8 Tools Every Homeowner Absolutely Must Own—and Why
Congratulations: You’re a homeowner! Whether you’re just settling into your new rent-free digs or you’ve been making mortgage payments for decades, every homeowner should be sure their toolbox has the necessary items to handle common problems around the house. That includes leaky faucets, drywall that needs patching, and heavy frames that need hanging.
If you don’t already have a well-stocked toolkit, now's the time to gear up. Even if you’re already pretty handy, it's not a bad idea to run through the list below and make sure you aren’t missing any of the essentials.
We asked renovation pros to share which tools are essential for every homeowner, along with examples of why you should keep each tool within reach.
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1. Assortment of hand tools
Screwdrivers, a hammer, a utility knife, pliers, and a tape measure: These make up the bare minimum for every homeowner.
Screwdrivers are useful for assembling and disassembling just about everything in your house, from furniture to cabinet hardware.
Cristina Miguelez, remodeling specialist at Fixr, a marketplace for contractors and homeowners, suggests buying a multipurpose screwdriver.
“Get the kind you can switch out the bits for, and make sure that they have options for those really tiny screws that come with things like the battery compartments on kids toys,” she says.
You never know when you might need a hammer to secure a nail, and a sharp utility knife is also important to have around the house, even if it's used only to slice open Amazon delivery boxes.
Pliers are also useful in lots of situations, including minor plumbing repairs that you can handle yourself.
“You could have something leak and tighten up a sink with your pliers, and then you don’t have to call a plumber,” says Kirk Staedter, owner of Caliber Builders and Remodelers, in Elkhorn, WI.
In addition, you may want to have a set of Allen keys for disassembling or repairing common items.
“These are surprisingly helpful for everything from bikes to fixing your Ikea furniture,” Miguelez says.
2. Stud finder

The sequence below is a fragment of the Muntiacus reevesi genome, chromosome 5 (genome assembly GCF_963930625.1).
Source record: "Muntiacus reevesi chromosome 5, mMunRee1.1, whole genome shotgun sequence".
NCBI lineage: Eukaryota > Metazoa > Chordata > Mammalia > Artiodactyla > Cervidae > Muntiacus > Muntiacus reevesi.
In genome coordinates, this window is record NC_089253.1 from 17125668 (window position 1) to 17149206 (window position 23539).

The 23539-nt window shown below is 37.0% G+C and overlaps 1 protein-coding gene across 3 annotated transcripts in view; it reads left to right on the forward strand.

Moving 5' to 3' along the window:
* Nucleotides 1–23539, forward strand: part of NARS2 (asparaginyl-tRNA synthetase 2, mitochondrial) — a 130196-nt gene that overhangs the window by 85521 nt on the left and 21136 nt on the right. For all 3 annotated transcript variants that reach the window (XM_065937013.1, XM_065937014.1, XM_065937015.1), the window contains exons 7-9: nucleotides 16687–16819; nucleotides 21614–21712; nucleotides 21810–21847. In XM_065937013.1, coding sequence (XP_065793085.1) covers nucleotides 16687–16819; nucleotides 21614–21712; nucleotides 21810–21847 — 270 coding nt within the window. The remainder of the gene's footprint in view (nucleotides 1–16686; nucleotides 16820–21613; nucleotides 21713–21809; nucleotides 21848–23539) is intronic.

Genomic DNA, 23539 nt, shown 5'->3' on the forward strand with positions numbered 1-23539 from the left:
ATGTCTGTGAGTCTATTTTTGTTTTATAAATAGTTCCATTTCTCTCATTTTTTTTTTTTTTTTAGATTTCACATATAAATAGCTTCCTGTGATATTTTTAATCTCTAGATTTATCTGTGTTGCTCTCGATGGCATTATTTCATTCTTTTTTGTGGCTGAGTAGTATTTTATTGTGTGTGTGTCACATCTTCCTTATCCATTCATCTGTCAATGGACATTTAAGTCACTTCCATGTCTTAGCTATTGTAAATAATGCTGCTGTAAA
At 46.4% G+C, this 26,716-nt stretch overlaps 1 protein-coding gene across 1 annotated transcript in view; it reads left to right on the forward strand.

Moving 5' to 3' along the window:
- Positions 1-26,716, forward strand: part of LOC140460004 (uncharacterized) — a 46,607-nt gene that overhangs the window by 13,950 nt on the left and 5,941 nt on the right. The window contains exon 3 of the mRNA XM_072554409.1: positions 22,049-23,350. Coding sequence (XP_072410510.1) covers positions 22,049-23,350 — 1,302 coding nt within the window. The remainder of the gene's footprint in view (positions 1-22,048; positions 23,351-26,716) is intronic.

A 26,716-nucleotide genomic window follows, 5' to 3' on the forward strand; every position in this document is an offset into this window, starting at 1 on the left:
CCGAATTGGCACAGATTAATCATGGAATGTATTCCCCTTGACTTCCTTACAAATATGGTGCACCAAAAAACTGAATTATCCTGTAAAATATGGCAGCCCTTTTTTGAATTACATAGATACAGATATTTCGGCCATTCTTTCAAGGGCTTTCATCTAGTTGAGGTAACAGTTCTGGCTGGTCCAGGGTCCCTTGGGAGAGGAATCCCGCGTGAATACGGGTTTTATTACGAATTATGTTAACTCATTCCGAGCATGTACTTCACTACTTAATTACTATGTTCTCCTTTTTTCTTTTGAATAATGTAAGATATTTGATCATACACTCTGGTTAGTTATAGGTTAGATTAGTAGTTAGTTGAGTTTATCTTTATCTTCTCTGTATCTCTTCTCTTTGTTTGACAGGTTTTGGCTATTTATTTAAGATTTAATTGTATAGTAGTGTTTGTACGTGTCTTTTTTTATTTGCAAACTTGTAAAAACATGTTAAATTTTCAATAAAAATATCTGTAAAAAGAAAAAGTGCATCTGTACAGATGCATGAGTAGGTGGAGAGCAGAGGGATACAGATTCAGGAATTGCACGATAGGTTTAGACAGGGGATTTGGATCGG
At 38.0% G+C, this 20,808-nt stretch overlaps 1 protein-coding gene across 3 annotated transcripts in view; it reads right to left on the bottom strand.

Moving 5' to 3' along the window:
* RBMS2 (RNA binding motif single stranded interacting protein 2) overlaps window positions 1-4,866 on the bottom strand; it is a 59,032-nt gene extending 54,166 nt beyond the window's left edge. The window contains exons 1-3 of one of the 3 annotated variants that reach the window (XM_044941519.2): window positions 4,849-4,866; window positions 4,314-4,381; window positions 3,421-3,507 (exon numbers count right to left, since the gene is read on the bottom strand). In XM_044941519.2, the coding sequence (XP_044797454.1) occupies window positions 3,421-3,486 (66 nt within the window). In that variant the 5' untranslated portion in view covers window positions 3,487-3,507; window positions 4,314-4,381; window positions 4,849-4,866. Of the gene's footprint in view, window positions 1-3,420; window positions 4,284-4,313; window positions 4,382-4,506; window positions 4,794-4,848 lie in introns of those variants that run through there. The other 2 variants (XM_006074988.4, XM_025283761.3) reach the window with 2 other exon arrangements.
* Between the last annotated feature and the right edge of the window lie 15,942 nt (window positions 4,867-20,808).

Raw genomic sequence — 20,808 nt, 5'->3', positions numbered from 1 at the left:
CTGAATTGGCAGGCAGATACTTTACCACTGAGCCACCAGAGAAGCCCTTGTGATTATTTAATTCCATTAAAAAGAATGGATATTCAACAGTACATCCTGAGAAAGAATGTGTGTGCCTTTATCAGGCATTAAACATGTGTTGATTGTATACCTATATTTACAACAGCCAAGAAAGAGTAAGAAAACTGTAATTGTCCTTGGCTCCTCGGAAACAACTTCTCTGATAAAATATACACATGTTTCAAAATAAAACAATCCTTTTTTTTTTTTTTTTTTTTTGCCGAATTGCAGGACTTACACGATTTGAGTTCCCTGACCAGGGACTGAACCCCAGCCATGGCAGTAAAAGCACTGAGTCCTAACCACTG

As a homeowner, you wouldn’t be caught dead using tape on your walls and damaging the paint, right? Besides, some decor is too heavy to secure with just 3M Command Strips. But you don't want to try to hammer a hook for that gilt mirror in drywall, either. Enter: the stud finder.
This hand-held tool locates sturdy beams inside the wall where you can safely secure heavy artwork, mirrors, and other decor. A basic stud finder costs less than $10.
You may also want to stock up on drywall anchors for situations when you can’t find a stud in the right spot. These plastic pieces help keep heavy wall decor in place without damaging your drywall.
A level is another useful tool for hanging wall decor, towel bars, and toilet paper holders. The bubble inside the level helps you determine whether your item is straight or crooked.
“Do not underestimate the importance of a level and getting in the habit of using one in order to get the job done correctly,” says Chris Sewell, general contractor at Key Structures, in Chesapeake, VA.
Sewell suggests keeping both a 6-inch and 12-inch level on hand, along with an assortment of small nails and screws in different sizes so that you’ll always have the part you need.
Need to change a light bulb or replace the battery in your smoke detector? Or need to knock leaves out of the gutters? Even the tallest among us can use a lift from a ladder on occasion, so be sure to keep one around.
A basic 6-foot ladder generally costs $50 to $100. For a more versatile option, splurge for an adjustable multiposition ladder.
5. Safety equipment
Take a cue from the professionals, and stock up on basic safety equipment. That includes safety glasses, dust masks, work gloves, and chemical-safe gloves.
You can use this gear for anything from cleaning with strong chemicals to spray-painting an old piece of furniture. Work gloves also provide traction when moving heavy furniture.
“A really good tool everyone should have is a multitool,” Staedter says.
This vibrating tool features an interchangeable head so you can use different blades for different purposes. You can use it to cut a hole in drywall, or—for more advanced DIYers—to cut the jambs off doors when you're installing flooring.
And the list goes on. This versatile tool will set you back about $100, but if you foresee a lot of renovation projects in your future, it’s worth the investment.
A reciprocating saw, also known as a Sawzall, is great to have when navigating close quarters.
“If it’s a tight situation, you have to use the Sawzall to finish it,” Staedter says.
Advanced DIYers should also make sure to have a circular saw, which is better for making straight cuts.
Another tip for the handy homeowner or aspiring DIYer: Stock up on plastic sawhorses from the hardware store. They’re more versatile than you might think.
“You can use these to make your own workbench when space is limited and you need a large, flat workspace,” Sewell says. “Buy yourself two 2-by-4s and place them on the ends of each sawhorse, then place a sheet of three-quarter-inch plywood on top—you now have yourself a homemade workbench.”
If you’re feeling overwhelmed by all of the tools you need, remember this: For big projects with a very specific goal (e.g., tiling your bathroom or installing a deck), you can wait until you get started to stock up on equipment. Don’t stress about buying everything at once.
“Start asking for items for birthdays or holidays,” Sewell says. "Before you know it, you will have yourself an awesome treasure chest of home improvement necessities.”